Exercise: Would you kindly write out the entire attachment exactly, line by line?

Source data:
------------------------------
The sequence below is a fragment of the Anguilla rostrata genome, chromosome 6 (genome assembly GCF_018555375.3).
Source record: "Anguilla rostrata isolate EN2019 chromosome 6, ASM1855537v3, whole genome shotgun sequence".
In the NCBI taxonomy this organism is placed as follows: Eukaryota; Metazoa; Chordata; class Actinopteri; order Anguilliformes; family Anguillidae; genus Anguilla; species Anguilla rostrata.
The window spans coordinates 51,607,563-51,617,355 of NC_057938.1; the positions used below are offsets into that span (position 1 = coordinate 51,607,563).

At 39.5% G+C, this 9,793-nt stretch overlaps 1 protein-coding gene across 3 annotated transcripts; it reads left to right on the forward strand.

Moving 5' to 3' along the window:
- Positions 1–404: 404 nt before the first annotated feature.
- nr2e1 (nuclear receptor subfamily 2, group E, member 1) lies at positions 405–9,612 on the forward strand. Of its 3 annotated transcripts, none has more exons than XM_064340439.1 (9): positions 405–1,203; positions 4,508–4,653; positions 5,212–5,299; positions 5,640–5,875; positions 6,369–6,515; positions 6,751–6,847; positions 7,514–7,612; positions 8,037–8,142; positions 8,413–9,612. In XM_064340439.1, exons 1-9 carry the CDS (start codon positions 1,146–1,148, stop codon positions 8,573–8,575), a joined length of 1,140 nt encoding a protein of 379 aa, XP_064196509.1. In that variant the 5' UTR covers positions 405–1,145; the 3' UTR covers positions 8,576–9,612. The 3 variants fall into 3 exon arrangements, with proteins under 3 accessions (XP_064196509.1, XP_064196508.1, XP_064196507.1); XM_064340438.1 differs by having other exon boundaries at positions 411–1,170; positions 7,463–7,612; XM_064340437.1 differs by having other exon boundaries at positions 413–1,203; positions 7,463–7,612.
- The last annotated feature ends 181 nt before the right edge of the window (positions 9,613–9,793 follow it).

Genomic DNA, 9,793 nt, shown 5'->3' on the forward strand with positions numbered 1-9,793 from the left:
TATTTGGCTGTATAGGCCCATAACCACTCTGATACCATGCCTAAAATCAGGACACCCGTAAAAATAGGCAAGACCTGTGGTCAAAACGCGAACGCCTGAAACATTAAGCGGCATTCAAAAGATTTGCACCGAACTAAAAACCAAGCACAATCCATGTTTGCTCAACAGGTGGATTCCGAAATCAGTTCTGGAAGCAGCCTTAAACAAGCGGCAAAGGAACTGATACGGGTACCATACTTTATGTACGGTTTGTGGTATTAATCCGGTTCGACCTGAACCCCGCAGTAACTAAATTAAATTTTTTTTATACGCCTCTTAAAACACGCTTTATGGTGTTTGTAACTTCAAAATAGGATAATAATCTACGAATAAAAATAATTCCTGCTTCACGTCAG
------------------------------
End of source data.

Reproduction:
The sequence below is a fragment of the Anguilla rostrata genome, chromosome 6 (genome assembly GCF_018555375.3).
Source record: "Anguilla rostrata isolate EN2019 chromosome 6, ASM1855537v3, whole genome shotgun sequence".
In the NCBI taxonomy this organism is placed as follows: Eukaryota; Metazoa; Chordata; class Actinopteri; order Anguilliformes; family Anguillidae; genus Anguilla; species Anguilla rostrata.
The window spans coordinates 51,607,563-51,617,355 of NC_057938.1; the positions used below are offsets into that span (position 1 = coordinate 51,607,563).

At 39.5% G+C, this 9,793-nt stretch overlaps 1 protein-coding gene across 3 annotated transcripts; it reads left to right on the forward strand.

Moving 5' to 3' along the window:
- Positions 1–404: 404 nt before the first annotated feature.
- nr2e1 (nuclear receptor subfamily 2, group E, member 1) lies at positions 405–9,612 on the forward strand. Of its 3 annotated transcripts, none has more exons than XM_064340439.1 (9): positions 405–1,203; positions 4,508–4,653; positions 5,212–5,299; positions 5,640–5,875; positions 6,369–6,515; positions 6,751–6,847; positions 7,514–7,612; positions 8,037–8,142; positions 8,413–9,612. In XM_064340439.1, exons 1-9 carry the CDS (start codon positions 1,146–1,148, stop codon positions 8,573–8,575), a joined length of 1,140 nt encoding a protein of 379 aa, XP_064196509.1. In that variant the 5' UTR covers positions 405–1,145; the 3' UTR covers positions 8,576–9,612. The 3 variants fall into 3 exon arrangements, with proteins under 3 accessions (XP_064196509.1, XP_064196508.1, XP_064196507.1); XM_064340438.1 differs by having other exon boundaries at positions 411–1,170; positions 7,463–7,612; XM_064340437.1 differs by having other exon boundaries at positions 413–1,203; positions 7,463–7,612.
- The last annotated feature ends 181 nt before the right edge of the window (positions 9,613–9,793 follow it).

Genomic DNA, 9,793 nt, shown 5'->3' on the forward strand with positions numbered 1-9,793 from the left:
TATTTGGCTGTATAGGCCCATAACCACTCTGATACCATGCCTAAAATCAGGACACCCGTAAAAATAGGCAAGACCTGTGGTCAAAACGCGAACGCCTGAAACATTAAGCGGCATTCAAAAGATTTGCACCGAACTAAAAACCAAGCACAATCCATGTTTGCTCAACAGGTGGATTCCGAAATCAGTTCTGGAAGCAGCCTTAAACAAGCGGCAAAGGAACTGATACGGGTACCATACTTTATGTACGGTTTGTGGTATTAATCCGGTTCGACCTGAACCCCGCAGTAACTAAATTAAATTTTTTTTATACGCCTCTTAAAACACGCTTTATGGTGTTTGTAACTTCAAAATAGGATAATAATCTACGAATAAAAATAATTCCTGCTTCACGTCAG